According to Microsoft marketing chief Chris Capossela, users who continue to run Windows 7 on their computers should do so at their own risk, but the company is concerned about the future hardware and software compatibility and security for the operating system.
This would be bad news for a significant number of users, as 55 percent of all computers are still running on Windows 7.
"We do worry when people are running an operating system that's 10 years old that the next printer they buy isn't going to work well, or they buy a new game, they buy Fallout 4, a very popular game, and it doesn't work on a bunch of older machines," said Capossela to Twit.tv netcast Windows Weekly, adding that to counter this, the company is pushing its independent software vendor and hardware partners to take advantage of Windows 10.
Capossela also said it's important for Microsoft to end Windows fragmentation, and to increase the security for all Windows users.
Forbes writer Gordon Kelly, however, believes that the statements made by Capossela at the netcast are "complete rubbish."
Kelly notes that the security of Windows 7 is no less than that of Windows 10, as the older operating system will be supported by Microsoft through 2020. The operating system is also no less compatible with new software and hardware, and the significant market share of Windows 7 over Windows 10 means that developers would actually prioritize compatibility for Windows 7. If, for example, a game such as Fallout 4 does not run on a Windows 7 computer, the solution is not to upgrade to Windows 10 but rather to upgrade the components of Windows 7.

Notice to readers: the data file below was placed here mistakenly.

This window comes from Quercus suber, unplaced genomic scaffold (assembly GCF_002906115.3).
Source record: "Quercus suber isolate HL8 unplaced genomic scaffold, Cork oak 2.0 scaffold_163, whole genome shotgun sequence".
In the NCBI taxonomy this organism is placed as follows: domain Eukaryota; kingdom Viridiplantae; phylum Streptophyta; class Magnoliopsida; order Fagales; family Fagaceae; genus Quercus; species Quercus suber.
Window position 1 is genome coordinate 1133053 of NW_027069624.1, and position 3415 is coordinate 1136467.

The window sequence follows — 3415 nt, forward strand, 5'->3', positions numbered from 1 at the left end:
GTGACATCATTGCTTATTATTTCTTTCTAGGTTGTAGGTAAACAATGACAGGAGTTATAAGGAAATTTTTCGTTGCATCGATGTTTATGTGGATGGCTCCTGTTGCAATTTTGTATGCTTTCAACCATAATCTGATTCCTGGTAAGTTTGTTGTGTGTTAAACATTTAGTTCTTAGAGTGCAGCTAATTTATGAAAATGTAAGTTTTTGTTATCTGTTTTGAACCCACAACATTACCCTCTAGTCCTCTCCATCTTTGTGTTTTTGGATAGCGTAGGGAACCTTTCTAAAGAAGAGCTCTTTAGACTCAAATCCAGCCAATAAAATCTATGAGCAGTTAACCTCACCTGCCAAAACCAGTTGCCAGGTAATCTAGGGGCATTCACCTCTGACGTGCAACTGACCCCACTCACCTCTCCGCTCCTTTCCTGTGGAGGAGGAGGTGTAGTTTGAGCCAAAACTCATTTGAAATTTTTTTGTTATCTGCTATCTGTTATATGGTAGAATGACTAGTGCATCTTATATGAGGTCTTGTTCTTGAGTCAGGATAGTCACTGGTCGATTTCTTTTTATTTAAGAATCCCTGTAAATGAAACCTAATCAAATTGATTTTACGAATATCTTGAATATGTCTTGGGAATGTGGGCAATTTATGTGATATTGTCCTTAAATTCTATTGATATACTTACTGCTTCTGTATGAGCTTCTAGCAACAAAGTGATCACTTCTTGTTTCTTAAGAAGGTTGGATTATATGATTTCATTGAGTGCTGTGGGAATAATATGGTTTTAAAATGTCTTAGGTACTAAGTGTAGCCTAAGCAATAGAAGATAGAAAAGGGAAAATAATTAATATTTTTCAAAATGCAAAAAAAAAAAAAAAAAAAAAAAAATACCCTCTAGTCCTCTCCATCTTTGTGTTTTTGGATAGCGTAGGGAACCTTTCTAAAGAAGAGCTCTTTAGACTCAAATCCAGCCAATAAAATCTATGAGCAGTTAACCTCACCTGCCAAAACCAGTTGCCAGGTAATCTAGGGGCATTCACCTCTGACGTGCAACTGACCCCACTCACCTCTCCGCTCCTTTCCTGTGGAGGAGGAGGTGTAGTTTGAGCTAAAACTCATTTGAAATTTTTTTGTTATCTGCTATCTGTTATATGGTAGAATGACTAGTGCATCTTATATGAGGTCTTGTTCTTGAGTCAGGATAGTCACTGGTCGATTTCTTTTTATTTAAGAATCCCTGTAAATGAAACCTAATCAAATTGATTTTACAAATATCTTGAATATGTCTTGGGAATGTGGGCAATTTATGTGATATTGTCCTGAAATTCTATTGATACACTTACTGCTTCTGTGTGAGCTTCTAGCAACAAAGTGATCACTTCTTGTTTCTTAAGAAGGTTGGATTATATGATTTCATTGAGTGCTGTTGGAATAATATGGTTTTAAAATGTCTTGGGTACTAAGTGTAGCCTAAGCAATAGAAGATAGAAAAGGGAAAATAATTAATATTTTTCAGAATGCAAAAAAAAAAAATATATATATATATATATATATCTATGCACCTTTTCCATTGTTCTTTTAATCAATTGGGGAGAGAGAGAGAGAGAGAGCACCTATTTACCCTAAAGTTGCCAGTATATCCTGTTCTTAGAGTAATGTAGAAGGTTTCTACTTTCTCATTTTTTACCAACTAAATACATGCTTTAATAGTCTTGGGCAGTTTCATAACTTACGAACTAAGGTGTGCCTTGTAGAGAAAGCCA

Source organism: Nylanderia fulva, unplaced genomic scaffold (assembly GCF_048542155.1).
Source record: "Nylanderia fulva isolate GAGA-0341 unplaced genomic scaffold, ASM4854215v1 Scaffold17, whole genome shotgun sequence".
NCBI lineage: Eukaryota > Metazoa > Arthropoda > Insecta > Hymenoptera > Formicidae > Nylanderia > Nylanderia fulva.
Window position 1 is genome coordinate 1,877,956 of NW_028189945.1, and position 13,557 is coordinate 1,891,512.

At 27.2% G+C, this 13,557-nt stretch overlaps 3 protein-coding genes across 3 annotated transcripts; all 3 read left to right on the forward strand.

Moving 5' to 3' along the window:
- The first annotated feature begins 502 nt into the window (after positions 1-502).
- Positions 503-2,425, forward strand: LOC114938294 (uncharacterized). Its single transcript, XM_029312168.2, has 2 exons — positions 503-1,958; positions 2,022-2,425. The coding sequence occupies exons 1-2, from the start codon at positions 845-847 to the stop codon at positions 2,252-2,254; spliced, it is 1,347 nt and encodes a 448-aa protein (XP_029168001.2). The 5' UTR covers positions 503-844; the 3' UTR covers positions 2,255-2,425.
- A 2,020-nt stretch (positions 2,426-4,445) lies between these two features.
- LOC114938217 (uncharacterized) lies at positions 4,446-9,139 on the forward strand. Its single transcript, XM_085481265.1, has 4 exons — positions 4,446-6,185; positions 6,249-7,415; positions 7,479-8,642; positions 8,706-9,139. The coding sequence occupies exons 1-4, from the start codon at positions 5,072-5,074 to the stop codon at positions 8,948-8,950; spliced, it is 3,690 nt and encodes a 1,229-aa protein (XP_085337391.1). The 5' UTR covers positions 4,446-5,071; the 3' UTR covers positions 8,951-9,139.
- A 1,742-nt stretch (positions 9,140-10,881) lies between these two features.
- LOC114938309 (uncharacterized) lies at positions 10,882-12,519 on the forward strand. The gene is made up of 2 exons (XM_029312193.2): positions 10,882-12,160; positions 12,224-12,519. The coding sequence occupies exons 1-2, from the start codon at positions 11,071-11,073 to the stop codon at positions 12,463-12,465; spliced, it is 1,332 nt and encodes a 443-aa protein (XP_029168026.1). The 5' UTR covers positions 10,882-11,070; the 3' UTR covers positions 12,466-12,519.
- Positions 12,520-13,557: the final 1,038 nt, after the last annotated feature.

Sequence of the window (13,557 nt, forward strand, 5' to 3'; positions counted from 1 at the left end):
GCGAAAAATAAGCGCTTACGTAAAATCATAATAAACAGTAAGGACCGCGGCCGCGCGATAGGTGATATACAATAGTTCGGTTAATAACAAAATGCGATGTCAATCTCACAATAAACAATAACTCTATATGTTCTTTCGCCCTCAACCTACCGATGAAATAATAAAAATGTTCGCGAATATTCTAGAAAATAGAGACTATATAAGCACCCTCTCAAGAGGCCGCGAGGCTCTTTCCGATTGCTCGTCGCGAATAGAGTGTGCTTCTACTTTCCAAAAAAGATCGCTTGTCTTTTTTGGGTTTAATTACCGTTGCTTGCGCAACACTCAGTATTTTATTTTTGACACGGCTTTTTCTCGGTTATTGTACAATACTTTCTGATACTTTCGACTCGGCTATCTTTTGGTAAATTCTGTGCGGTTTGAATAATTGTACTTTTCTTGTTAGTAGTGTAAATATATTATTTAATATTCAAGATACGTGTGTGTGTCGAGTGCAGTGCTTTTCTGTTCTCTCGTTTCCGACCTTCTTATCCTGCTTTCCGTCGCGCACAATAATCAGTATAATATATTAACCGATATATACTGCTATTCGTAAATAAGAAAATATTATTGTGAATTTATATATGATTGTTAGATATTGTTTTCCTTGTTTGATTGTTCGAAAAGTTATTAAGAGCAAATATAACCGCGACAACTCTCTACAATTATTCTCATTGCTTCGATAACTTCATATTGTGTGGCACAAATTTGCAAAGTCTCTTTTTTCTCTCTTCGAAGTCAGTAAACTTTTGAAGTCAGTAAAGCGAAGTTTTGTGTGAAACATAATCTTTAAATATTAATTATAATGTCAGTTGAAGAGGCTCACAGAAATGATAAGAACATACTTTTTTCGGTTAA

As for the issue of fragmentation, this is only a problem for Microsoft as it has previously stated that the company is targeting to have 1 billion devices powered by Windows 10 within two to three years after the operating system's release.
Microsoft has recently been increasing the pressure for users with Windows 7 and Windows 8 computers to make the upgrade to Windows 10, with reports of mandatory downloads and automatic upgrades to Windows 10.
While Windows 10 is a very capable operating system, it is very controlling, with a significant percentage of users opting not to upgrade to the new operating system despite the nagging prompts that Microsoft is releasing into Windows 7 and Windows 8 computers.
For users who are willing to ignore Capossela's statements and would instead want Microsoft to stop harassing them for the Windows 10 upgrade, here's how to stop it.